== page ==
Day in the life of
Technical Writer – Dale Cornshaw
My name is Dale, and I’ve been a technical writer for over 8 years now.
Being a technical writer is way more complicated than it seems. We’re different from creative writers. I’m not saying it’s harder or which one’s better. While creative writers drive the story, and their main task is to keep people engaged, technical writers work with the engaged audience right from the start, if you can call it that way. People looking for your training material, manuals, or project plans are already interested. The technical writer’s job is to make that material clear and easy to perceive.
My work process typically includes an order or a couple of orders I currently work on. When I get the order, I take a deep look at the requirements. Unlike with creative writing, clients that hire technical writers know exactly what they need and have very specific requirements, so it’s hard to do anything wrong if you know your business. I study the requirements, and if I have the needed knowledge to deal with the task, I take it. Then, it all comes to research, making a plan that aligns with the client’s plan and working on it. Simple as that. Making training material can be more tricky and provide some freedom.
I like being a technical writer, but it can be quite mundane sometimes. Even though every project brings you new knowledge and expertise, working on the same type of paper can be exhausting. At the same time, technical writing provides a lot of opportunities to grow. I’ve seen many people who used to work as technical writers at IT switching to game scriptwriting or even becoming game designers.
- Sufficient income.
- A lot of opportunities to improve your writing, not just in the technical sphere. I have a friend who had his YA novel published last year, and it all started with technical writing.
- As you work with different technology products and clients, you learn something new with every project.
- Flexible working hours and remote options. I work from home a lot even, and they’re usually is no specific schedule when you have to write. I’m better at working at night, so I do work nights mostly.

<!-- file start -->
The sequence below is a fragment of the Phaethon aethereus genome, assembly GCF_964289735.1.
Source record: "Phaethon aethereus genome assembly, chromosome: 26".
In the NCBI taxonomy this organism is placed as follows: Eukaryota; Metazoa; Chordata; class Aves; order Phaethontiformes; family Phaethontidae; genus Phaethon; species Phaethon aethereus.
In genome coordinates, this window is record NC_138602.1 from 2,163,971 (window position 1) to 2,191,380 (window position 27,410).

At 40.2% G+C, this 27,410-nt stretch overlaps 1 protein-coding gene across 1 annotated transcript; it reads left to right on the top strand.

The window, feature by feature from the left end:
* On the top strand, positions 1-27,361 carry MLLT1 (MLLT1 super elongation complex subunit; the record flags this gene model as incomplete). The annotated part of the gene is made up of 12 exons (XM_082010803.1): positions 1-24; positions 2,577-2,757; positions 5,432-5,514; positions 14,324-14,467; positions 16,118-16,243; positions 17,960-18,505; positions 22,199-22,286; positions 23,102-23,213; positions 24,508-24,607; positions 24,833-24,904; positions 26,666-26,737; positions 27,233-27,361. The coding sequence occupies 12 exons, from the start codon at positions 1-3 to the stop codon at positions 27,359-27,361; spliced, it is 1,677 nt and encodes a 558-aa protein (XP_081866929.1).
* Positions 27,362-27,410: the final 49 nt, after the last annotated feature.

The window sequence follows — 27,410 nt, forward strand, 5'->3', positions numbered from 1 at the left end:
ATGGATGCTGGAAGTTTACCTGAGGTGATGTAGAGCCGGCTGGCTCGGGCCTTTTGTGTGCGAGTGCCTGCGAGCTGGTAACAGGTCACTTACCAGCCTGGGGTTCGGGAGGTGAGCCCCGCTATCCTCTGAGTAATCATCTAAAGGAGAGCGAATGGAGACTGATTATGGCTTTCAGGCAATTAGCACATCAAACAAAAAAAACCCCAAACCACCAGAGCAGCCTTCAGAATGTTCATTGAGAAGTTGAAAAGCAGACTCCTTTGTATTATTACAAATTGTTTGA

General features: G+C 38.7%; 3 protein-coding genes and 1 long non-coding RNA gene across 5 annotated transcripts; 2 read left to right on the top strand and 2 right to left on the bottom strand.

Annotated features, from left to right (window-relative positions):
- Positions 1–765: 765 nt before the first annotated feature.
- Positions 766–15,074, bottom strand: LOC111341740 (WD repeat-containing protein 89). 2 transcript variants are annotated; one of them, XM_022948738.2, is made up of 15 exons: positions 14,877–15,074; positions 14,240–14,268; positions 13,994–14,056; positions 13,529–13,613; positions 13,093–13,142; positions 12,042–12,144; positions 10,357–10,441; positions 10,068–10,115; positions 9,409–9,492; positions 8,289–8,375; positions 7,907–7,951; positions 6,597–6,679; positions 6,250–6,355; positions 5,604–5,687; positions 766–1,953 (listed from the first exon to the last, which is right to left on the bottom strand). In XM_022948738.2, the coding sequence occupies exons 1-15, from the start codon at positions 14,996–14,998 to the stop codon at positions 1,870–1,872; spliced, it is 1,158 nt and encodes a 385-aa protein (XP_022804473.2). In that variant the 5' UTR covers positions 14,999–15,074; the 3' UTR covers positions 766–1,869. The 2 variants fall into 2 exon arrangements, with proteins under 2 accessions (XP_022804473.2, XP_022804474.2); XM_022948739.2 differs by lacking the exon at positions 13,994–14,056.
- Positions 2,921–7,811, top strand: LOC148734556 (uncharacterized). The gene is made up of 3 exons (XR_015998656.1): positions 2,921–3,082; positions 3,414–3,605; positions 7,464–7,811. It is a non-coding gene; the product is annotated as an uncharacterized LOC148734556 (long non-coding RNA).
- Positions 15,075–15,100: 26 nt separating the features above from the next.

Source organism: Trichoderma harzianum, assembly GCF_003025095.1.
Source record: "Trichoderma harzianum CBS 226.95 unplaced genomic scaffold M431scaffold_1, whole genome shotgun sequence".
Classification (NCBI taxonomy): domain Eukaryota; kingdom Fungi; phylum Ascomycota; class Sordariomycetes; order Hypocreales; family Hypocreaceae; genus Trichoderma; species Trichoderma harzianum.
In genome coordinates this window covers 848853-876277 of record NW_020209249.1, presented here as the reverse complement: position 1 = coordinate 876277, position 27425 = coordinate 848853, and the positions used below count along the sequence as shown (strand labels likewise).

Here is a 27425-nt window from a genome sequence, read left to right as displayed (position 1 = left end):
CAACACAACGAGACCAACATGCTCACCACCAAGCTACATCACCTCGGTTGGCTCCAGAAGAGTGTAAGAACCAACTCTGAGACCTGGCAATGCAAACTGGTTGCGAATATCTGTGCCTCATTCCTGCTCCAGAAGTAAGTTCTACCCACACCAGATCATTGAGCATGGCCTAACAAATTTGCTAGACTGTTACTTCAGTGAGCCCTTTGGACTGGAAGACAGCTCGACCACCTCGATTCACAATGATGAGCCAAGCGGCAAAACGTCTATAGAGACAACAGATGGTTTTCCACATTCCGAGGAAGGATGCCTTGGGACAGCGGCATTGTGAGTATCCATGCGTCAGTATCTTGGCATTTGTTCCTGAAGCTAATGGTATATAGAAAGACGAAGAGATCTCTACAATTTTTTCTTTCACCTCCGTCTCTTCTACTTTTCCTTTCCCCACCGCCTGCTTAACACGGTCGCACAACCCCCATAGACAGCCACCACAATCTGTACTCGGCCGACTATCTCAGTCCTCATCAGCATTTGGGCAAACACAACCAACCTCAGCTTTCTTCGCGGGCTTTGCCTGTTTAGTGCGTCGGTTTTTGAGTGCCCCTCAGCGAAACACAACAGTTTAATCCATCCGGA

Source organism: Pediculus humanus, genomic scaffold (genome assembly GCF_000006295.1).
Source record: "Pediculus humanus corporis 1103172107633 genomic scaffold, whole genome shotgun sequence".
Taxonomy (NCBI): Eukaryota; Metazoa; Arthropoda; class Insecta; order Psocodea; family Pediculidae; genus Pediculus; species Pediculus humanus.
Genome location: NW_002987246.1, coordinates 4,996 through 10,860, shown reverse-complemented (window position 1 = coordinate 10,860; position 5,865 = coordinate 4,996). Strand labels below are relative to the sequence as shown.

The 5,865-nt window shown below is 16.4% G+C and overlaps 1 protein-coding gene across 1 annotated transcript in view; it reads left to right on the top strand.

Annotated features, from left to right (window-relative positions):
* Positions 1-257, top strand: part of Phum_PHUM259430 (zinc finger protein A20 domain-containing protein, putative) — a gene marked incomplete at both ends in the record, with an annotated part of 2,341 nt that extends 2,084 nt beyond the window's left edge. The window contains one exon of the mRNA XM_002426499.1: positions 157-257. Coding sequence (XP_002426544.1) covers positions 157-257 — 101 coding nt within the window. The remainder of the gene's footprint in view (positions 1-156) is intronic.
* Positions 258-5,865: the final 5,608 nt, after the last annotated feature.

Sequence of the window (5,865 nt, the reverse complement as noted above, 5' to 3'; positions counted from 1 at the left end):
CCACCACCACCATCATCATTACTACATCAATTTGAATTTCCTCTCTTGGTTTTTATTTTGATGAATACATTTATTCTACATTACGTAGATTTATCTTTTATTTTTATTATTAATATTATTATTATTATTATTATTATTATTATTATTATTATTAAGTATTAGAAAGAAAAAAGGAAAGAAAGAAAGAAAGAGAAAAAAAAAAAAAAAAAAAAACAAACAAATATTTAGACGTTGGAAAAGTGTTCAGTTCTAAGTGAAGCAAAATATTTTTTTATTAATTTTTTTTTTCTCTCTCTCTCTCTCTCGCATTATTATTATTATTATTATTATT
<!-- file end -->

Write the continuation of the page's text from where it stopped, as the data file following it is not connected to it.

- Diverse career opportunities. It’s pretty easy to grow and switch their job for a decent technical writer. We can go into content management, scriptwriting, creative writing, some IT specialties, engineering, even marketing sometimes.
- Requires constant self-improvement.
- It might be difficult to find your first job as a technical writer. A lot of employers would ask for your portfolio or recommendations, which can be challenging to acquire for a new writer.
- Even though technical writing is important, it’s nowhere near the top of the business hierarchy. Don’t expect your colleagues to recognize your work much. Technical writers are not usually the ones making decisions as well.
- Technical writers are paid well, but they still earn less than other IT specialists working alongside them.
- A lot of technical writers are freelancers with all the pros and cons that come along.
- Writing can get mundane, especially if you’re stuck with one project.
- Requires constant self-improvement. I mentioned it among the pros before, but processing tons of new info can be just as exhausting as it is useful.
write technical materials, such as equipment manuals, appendices, or operating and maintenance instructions. May assist in layout work.